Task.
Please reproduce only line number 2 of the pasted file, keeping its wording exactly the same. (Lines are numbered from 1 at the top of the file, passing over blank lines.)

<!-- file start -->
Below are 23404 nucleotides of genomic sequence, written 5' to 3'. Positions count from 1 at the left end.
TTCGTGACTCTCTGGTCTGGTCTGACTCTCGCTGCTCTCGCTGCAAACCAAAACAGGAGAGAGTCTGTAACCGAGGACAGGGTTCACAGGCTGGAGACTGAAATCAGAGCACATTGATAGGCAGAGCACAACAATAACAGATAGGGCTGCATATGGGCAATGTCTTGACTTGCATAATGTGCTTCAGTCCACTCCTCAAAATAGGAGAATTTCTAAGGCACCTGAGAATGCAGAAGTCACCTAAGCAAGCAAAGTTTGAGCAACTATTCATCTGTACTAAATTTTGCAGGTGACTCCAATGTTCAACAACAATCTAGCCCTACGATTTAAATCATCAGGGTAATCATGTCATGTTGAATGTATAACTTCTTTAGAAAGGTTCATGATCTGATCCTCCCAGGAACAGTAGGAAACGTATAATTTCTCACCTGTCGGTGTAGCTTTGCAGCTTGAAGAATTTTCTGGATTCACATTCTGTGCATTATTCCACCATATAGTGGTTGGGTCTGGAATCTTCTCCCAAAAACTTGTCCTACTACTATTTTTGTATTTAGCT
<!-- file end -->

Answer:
TTCGTGACTCTCTGGTCTGGTCTGACTCTCGCTGCTCTCGCTGCAAACCAAAACAGGAGAGAGTCTGTAACCGAGGACAGGGTTCACAGGCTGGAGACTGAAATCAGAGCACATTGATAGGCAGAGCACAACAATAACAGATAGGGCTGCATATGGGCAATGTCTTGACTTGCATAATGTGCTTCAGTCCACTCCTCAAAATAGGAGAATTTCTAAGGCACCTGAGAATGCAGAAGTCACCTAAGCAAGCAAAGTTTGAGCAACTATTCATCTGTACTAAATTTTGCAGGTGACTCCAATGTTCAACAACAATCTAGCCCTACGATTTAAATCATCAGGGTAATCATGTCATGTTGAATGTATAACTTCTTTAGAAAGGTTCATGATCTGATCCTCCCAGGAACAGTAGGAAACGTATAATTTCTCACCTGTCGGTGTAGCTTTGCAGCTTGAAGAATTTTCTGGATTCACATTCTGTGCATTATTCCACCATATAGTGGTTGGGTCTGGAATCTTCTCCCAAAAACTTGTCCTACTACTATTTTTGTATTTAGCT